What happened
The U.S. military’s death toll in Iraq reached 4,000 after four American soldiers were killed by a roadside bomb in Baghdad on Sunday. U.S. casualties mounted last year after the Pentagon sent an addional 30,000 troops, but the “surge” helped reduce overall violence. (AP in Time.com)

What the commentators said
Most Americans have not shared in the “personal suffering” associated with this war, said USA Today in an editorial. If they had, their “support for the war—already weak—would likely erode even more.” But “tragic milestones” should serve as a reminder of “what an extraordinarily unfair share of the burden those fighting in Iraq have borne,” and of the debt of gratitude, and respect, we all owe American men and women in uniform.

“Such heavy losses are difficult to absorb, impossible to rationalize,” said Carl Hiaasen in The Miami Herald. “Nobody knows for sure how many innocent Iraqi civilians have been killed during the U.S. occupation—at least 18,600 are known to have died in 2007 alone.” Americans are only now beginning to see the “true cost” of this unnecessary war, and “young American men and women will still be coming home from Baghdad in coffins” long after President Bush is “chopping brush back on the ranch in Texas.”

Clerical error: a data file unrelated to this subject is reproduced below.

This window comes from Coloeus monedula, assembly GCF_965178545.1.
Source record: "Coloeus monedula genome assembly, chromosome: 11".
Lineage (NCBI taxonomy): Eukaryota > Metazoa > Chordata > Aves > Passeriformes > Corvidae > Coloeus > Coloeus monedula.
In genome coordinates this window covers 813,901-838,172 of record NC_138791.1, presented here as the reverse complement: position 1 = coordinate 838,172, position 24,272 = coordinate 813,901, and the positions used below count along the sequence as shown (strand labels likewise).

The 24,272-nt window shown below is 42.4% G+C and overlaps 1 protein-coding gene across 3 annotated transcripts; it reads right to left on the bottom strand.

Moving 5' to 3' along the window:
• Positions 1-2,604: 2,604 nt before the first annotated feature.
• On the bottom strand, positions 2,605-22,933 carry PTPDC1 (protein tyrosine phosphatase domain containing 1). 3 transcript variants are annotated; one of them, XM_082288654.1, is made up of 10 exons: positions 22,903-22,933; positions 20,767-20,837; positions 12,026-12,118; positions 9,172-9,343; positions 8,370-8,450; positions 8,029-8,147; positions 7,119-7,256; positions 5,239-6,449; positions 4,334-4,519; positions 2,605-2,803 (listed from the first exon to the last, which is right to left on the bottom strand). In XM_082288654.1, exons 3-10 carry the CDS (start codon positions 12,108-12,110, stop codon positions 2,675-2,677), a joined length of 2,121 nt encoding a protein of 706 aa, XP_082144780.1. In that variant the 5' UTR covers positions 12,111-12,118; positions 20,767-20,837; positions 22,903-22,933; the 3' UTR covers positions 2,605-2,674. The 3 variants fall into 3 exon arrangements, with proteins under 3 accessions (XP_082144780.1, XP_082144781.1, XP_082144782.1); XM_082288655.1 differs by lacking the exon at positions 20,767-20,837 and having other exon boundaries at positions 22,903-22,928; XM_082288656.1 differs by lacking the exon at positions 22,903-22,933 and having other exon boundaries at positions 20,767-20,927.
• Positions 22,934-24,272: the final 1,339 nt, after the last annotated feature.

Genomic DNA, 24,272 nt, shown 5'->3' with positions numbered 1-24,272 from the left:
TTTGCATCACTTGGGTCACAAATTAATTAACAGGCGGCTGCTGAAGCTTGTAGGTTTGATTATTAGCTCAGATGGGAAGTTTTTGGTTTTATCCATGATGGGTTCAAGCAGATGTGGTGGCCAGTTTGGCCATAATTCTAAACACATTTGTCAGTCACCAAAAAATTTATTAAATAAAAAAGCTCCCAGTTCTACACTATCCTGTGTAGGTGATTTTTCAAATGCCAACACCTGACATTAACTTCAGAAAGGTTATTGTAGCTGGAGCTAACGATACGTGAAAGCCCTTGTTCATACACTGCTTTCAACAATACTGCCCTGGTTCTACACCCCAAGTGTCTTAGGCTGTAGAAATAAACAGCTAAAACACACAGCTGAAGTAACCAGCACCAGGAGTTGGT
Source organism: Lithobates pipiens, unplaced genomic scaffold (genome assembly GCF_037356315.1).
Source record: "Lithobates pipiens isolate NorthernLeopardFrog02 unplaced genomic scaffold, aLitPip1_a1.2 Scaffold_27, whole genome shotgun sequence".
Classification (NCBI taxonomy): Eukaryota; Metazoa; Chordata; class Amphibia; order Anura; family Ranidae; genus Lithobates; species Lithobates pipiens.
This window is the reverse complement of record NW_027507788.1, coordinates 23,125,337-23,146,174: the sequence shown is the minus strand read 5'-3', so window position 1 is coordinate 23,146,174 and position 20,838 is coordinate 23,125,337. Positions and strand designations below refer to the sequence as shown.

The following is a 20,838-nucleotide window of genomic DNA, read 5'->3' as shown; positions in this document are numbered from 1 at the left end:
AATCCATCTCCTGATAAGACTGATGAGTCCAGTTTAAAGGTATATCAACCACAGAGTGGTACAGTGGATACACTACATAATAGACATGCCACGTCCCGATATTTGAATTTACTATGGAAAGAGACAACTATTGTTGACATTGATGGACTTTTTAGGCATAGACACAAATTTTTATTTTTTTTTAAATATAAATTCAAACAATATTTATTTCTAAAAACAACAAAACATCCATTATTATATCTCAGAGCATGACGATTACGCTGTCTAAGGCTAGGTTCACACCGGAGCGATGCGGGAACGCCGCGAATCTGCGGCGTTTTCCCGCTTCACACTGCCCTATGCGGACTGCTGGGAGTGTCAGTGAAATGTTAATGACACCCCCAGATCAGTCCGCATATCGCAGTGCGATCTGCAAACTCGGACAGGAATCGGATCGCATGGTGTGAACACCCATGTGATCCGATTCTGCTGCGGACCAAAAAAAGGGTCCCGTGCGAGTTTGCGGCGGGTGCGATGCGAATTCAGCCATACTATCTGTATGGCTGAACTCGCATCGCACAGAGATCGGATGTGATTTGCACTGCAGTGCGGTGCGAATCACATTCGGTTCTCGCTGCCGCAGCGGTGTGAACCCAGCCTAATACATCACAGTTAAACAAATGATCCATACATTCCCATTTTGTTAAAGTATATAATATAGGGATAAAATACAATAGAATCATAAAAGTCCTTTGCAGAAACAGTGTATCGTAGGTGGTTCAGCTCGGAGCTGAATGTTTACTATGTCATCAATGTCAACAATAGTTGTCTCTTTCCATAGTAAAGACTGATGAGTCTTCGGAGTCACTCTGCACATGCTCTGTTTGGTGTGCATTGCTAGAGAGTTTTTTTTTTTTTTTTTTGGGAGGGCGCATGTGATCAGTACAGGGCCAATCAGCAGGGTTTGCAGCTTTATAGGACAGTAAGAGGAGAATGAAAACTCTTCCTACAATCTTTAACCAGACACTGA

Our soldiers didn’t die in vain, said Pete Hegseth in National Review Online. “Al-Qaeda’s sheer brutality, and America’s shift to a counterinsurgency strategy, caused the sympathies of local leaders and legions of young men to shift.” Once frustrated young Iraqis went off to join the insurgents; now they’re out patrolling their own neighborhoods to make sure the terrorists don’t stop their country’s march toward freedom.

And don’t forget the cost we might have paid if we hadn’t invaded, said The Wall Street Journal in an editorial. The media bought the “myth” that the Bush administration “invented” the link between Saddam Hussein and al Qaida, but a new Pentagon report suggests that Iraq's terrorism ties were "were far more extensive than previously understood.”